A weakness for booze and sweets, not meat, increases household carbon footprints

Let them eat cake?
Let them eat cake?
Image: Reuters
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Meat eaters rejoice! A new scientific study suggests that the eating of flesh alone cannot explain differences in the carbon footprints (CF) of various households.

Instead, the true culprits of elevated carbon footprints, based on a new study in the journal One Earth, seem to be sweets, frequenting restaurants often, and swilling booze. ”Meat consumption only weakly explains the difference between high- and low-CF households and is not localized to any particularly easily targeted group,” an international team of researchers concluded after examining the eating habits of 60,000 Japanese households and comparing this information with other relevant data.

That’s not to say that you should now live on a diet of steak, which would be bad for your health as well as the environment. “Meat is a high carbon footprint food. Replacing red meat consumption with white meat and vegetables will lower a family’s carbon footprint,” lead author Keiichiro Kanemoto of the Research Institute for Humanity and Nature in Kyoto explained in a statement.

But the results do indicate that the consumption picture is more complicated than researchers previously imagined. “We find that while nearly all households can reduce their CF by eating less meat, higher-CF households are not distinguished by excessive meat consumption relative to other households but rather have higher household CF intensity because of elevated consumption in other areas including restaurants, confectionery, and alcohol,” the researchers write.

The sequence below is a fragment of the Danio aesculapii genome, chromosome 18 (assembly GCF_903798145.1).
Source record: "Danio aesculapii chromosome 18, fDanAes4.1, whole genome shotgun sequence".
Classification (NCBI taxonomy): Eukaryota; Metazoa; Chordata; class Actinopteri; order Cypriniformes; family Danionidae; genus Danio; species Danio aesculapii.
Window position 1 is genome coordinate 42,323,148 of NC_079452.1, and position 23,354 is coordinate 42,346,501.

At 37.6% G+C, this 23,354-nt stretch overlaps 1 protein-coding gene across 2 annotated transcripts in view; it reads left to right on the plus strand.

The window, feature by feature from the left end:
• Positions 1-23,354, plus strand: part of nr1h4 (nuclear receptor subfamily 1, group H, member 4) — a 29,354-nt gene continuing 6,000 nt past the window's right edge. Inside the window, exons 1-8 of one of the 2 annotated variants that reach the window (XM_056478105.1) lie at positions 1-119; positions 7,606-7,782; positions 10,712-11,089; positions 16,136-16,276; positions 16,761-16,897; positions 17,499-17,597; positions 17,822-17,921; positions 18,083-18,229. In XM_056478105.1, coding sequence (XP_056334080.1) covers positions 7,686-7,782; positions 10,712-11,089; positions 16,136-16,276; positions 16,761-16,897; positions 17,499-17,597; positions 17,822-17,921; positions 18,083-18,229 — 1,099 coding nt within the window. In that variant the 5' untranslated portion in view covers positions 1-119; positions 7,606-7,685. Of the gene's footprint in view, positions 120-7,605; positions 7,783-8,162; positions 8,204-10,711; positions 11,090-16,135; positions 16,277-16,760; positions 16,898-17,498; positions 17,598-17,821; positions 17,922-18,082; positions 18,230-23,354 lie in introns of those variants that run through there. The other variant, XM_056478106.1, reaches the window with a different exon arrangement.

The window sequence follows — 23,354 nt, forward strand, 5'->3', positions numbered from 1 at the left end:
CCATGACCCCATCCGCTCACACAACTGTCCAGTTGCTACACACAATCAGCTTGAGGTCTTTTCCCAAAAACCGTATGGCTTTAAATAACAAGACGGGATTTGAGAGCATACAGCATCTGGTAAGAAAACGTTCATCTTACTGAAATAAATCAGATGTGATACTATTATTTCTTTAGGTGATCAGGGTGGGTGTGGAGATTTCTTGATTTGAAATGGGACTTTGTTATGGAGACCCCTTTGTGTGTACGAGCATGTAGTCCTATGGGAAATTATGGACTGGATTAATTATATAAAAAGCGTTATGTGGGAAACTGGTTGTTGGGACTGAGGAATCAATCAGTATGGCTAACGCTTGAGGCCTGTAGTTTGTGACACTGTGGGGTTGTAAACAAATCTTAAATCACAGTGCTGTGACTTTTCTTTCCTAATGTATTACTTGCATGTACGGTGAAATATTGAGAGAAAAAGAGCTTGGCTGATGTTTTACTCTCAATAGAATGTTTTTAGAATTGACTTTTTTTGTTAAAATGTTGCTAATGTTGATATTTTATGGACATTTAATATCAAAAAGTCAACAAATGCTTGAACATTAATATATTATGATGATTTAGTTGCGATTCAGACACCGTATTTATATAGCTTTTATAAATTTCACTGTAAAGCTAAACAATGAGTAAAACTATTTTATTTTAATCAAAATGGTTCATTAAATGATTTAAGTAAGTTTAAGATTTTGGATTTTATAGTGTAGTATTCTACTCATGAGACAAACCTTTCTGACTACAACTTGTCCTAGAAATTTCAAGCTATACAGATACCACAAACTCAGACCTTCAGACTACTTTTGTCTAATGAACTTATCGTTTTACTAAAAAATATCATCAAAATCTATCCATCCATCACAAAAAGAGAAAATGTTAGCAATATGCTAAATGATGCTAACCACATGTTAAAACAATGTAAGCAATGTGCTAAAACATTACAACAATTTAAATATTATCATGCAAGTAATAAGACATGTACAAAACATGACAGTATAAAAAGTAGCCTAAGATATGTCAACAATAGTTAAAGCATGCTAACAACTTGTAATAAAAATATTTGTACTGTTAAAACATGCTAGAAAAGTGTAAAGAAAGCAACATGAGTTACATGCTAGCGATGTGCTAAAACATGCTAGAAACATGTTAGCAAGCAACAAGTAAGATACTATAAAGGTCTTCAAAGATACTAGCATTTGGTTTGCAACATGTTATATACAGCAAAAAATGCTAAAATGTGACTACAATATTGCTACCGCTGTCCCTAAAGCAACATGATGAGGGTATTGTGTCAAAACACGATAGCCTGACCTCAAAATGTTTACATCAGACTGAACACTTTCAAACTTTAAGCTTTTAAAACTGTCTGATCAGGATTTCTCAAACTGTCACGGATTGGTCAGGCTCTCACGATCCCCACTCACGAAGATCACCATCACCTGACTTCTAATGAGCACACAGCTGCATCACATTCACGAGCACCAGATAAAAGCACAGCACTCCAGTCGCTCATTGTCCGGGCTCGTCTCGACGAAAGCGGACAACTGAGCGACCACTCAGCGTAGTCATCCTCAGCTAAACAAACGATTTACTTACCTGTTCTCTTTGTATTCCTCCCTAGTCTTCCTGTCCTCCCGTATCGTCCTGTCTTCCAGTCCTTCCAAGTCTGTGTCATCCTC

While the study is based only on Japanese households, the results are meaningful globally because the typical Japanese diet is in line with nutrition recommendations in many nations, the researchers explain. Issues that arise among the Japanese thus indicate significant considerations for global policy-makers formulating approaches to food and consumption.

Japan also has a lot of region-specific data on food consumption, demographics, and income that makes it easier to consider many factors influencing habits in combination, rather than examining food in isolation. The team was able to analyze the carbon footprints of households as determined by the volume and composition of food consumed and the environmental intensity of that food, along with household income, geography, and other variables to get a more granular picture of the elements influencing high-carbon-footprint households.

In doing so, they both confirmed past studies and added a new, important gloss. “We find that consumption of specific food categories is key to understanding household CF,” the researcher write. In other words, we each can make an environmental difference with our choices (albeit a small one).

But formulating national consumption policies that encourage lower household carbon footprints won’t be as simple as getting everyone to quit ribs and eat their vegetables instead. As countries around the world consider dietary shifts for health and environmental reasons, they will need to focus on sugar, alcohol, and dining out, as well.

“If we think of a carbon tax, it might be wiser to target sweets and alcohol if we want a progressive system,” Kanemoto urges. “If we are serious about reducing our carbon footprints, then our diets must change. Our findings suggest that high carbon footprints are not only a problem for a small number of meat lovers in Japan. It might be better to target less nutritious foods that are excessively consumed in some populations.”